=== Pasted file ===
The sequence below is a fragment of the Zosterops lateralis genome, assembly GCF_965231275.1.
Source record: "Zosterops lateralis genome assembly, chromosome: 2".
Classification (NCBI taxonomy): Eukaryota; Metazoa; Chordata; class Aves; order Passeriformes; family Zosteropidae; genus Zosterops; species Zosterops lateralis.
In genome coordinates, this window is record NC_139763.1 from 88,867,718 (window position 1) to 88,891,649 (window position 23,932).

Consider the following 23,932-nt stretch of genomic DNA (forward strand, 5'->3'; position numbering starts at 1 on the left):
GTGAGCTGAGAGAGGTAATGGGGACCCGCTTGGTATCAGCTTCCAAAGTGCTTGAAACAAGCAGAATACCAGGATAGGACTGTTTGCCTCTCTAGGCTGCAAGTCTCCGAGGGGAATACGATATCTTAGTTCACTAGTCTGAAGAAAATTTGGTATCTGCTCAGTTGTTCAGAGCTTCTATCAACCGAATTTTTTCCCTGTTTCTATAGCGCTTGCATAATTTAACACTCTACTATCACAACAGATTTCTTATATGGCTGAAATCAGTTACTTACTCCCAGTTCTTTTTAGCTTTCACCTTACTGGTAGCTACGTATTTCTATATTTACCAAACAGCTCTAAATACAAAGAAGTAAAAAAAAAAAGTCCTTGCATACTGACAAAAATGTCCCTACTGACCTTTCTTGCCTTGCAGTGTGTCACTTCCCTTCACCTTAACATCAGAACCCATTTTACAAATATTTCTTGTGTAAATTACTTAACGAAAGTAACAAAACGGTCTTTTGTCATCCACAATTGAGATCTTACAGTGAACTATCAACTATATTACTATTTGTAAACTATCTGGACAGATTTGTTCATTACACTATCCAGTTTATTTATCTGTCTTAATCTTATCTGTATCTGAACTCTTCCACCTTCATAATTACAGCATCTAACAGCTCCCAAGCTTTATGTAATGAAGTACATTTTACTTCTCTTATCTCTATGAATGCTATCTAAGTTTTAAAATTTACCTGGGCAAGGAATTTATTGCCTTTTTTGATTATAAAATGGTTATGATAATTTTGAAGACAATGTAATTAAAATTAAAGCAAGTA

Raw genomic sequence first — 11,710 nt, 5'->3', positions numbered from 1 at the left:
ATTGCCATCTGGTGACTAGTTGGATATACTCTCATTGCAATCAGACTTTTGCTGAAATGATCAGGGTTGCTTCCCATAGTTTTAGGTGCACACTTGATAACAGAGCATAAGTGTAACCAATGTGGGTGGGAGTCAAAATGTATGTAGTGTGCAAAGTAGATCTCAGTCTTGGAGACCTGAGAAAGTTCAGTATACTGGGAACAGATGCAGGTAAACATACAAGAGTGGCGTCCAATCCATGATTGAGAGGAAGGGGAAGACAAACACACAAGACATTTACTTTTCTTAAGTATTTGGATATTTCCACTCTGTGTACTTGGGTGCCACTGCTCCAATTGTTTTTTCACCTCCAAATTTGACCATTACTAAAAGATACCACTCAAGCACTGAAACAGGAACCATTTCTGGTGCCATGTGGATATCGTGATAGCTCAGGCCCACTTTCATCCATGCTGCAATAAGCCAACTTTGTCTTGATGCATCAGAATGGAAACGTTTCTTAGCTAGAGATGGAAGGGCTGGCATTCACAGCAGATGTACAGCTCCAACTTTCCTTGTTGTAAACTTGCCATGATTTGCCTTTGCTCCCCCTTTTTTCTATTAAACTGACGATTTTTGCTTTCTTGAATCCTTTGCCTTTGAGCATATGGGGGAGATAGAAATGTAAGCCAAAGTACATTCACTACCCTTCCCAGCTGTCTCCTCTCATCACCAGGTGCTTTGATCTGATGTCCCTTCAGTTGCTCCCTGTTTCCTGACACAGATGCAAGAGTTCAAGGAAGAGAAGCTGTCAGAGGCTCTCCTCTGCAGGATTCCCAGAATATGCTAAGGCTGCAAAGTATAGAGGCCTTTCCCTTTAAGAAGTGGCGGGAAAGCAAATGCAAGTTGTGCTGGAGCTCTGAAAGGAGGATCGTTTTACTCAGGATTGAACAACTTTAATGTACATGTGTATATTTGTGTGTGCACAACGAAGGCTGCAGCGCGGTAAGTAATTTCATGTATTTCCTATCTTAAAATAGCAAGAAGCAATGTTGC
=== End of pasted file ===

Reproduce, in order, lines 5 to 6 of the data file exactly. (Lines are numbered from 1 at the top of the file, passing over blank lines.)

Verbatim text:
Consider the following 23,932-nt stretch of genomic DNA (forward strand, 5'->3'; position numbering starts at 1 on the left):
GTGAGCTGAGAGAGGTAATGGGGACCCGCTTGGTATCAGCTTCCAAAGTGCTTGAAACAAGCAGAATACCAGGATAGGACTGTTTGCCTCTCTAGGCTGCAAGTCTCCGAGGGGAATACGATATCTTAGTTCACTAGTCTGAAGAAAATTTGGTATCTGCTCAGTTGTTCAGAGCTTCTATCAACCGAATTTTTTCCCTGTTTCTATAGCGCTTGCATAATTTAACACTCTACTATCACAACAGATTTCTTATATGGCTGAAATCAGTTACTTACTCCCAGTTCTTTTTAGCTTTCACCTTACTGGTAGCTACGTATTTCTATATTTACCAAACAGCTCTAAATACAAAGAAGTAAAAAAAAAAAGTCCTTGCATACTGACAAAAATGTCCCTACTGACCTTTCTTGCCTTGCAGTGTGTCACTTCCCTTCACCTTAACATCAGAACCCATTTTACAAATATTTCTTGTGTAAATTACTTAACGAAAGTAACAAAACGGTCTTTTGTCATCCACAATTGAGATCTTACAGTGAACTATCAACTATATTACTATTTGTAAACTATCTGGACAGATTTGTTCATTACACTATCCAGTTTATTTATCTGTCTTAATCTTATCTGTATCTGAACTCTTCCACCTTCATAATTACAGCATCTAACAGCTCCCAAGCTTTATGTAATGAAGTACATTTTACTTCTCTTATCTCTATGAATGCTATCTAAGTTTTAAAATTTACCTGGGCAAGGAATTTATTGCCTTTTTTGATTATAAAATGGTTATGATAATTTTGAAGACAATGTAATTAAAATTAAAGCAAGTA